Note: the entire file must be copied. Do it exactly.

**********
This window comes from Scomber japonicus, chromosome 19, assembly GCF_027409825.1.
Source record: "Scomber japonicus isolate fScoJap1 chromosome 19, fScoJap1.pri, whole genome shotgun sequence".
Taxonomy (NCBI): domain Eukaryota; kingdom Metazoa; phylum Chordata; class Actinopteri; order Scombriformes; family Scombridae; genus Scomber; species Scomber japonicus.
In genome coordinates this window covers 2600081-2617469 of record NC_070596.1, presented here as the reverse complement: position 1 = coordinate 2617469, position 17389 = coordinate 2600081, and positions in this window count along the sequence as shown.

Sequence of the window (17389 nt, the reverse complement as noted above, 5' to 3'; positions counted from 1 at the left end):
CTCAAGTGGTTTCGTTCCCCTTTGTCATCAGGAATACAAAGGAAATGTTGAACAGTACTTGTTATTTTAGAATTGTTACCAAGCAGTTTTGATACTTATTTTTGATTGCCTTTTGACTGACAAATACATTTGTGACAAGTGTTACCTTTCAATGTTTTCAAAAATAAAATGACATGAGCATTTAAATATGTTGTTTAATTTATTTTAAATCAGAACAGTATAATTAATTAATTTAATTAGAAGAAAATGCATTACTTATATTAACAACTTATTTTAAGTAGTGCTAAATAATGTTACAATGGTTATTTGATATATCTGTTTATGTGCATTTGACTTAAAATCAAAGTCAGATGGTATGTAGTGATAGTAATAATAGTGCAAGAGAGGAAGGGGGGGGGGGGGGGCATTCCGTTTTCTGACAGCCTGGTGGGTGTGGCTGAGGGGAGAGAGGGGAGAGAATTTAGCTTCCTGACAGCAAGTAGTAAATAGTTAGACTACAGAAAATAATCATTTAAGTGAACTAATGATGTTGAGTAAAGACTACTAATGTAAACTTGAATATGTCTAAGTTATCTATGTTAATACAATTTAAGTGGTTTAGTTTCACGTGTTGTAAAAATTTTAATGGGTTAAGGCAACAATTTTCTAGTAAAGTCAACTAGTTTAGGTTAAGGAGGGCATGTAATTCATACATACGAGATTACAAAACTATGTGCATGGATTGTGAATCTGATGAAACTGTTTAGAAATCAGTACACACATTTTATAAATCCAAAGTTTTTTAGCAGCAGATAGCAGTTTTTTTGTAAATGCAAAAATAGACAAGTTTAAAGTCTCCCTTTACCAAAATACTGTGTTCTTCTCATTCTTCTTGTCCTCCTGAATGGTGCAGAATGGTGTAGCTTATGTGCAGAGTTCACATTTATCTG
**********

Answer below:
This window comes from Scomber japonicus, chromosome 19, assembly GCF_027409825.1.
Source record: "Scomber japonicus isolate fScoJap1 chromosome 19, fScoJap1.pri, whole genome shotgun sequence".
Taxonomy (NCBI): domain Eukaryota; kingdom Metazoa; phylum Chordata; class Actinopteri; order Scombriformes; family Scombridae; genus Scomber; species Scomber japonicus.
In genome coordinates this window covers 2600081-2617469 of record NC_070596.1, presented here as the reverse complement: position 1 = coordinate 2617469, position 17389 = coordinate 2600081, and positions in this window count along the sequence as shown.

Sequence of the window (17389 nt, the reverse complement as noted above, 5' to 3'; positions counted from 1 at the left end):
CTCAAGTGGTTTCGTTCCCCTTTGTCATCAGGAATACAAAGGAAATGTTGAACAGTACTTGTTATTTTAGAATTGTTACCAAGCAGTTTTGATACTTATTTTTGATTGCCTTTTGACTGACAAATACATTTGTGACAAGTGTTACCTTTCAATGTTTTCAAAAATAAAATGACATGAGCATTTAAATATGTTGTTTAATTTATTTTAAATCAGAACAGTATAATTAATTAATTTAATTAGAAGAAAATGCATTACTTATATTAACAACTTATTTTAAGTAGTGCTAAATAATGTTACAATGGTTATTTGATATATCTGTTTATGTGCATTTGACTTAAAATCAAAGTCAGATGGTATGTAGTGATAGTAATAATAGTGCAAGAGAGGAAGGGGGGGGGGGGGGGCATTCCGTTTTCTGACAGCCTGGTGGGTGTGGCTGAGGGGAGAGAGGGGAGAGAATTTAGCTTCCTGACAGCAAGTAGTAAATAGTTAGACTACAGAAAATAATCATTTAAGTGAACTAATGATGTTGAGTAAAGACTACTAATGTAAACTTGAATATGTCTAAGTTATCTATGTTAATACAATTTAAGTGGTTTAGTTTCACGTGTTGTAAAAATTTTAATGGGTTAAGGCAACAATTTTCTAGTAAAGTCAACTAGTTTAGGTTAAGGAGGGCATGTAATTCATACATACGAGATTACAAAACTATGTGCATGGATTGTGAATCTGATGAAACTGTTTAGAAATCAGTACACACATTTTATAAATCCAAAGTTTTTTAGCAGCAGATAGCAGTTTTTTTGTAAATGCAAAAATAGACAAGTTTAAAGTCTCCCTTTACCAAAATACTGTGTTCTTCTCATTCTTCTTGTCCTCCTGAATGGTGCAGAATGGTGTAGCTTATGTGCAGAGTTCACATTTATCTG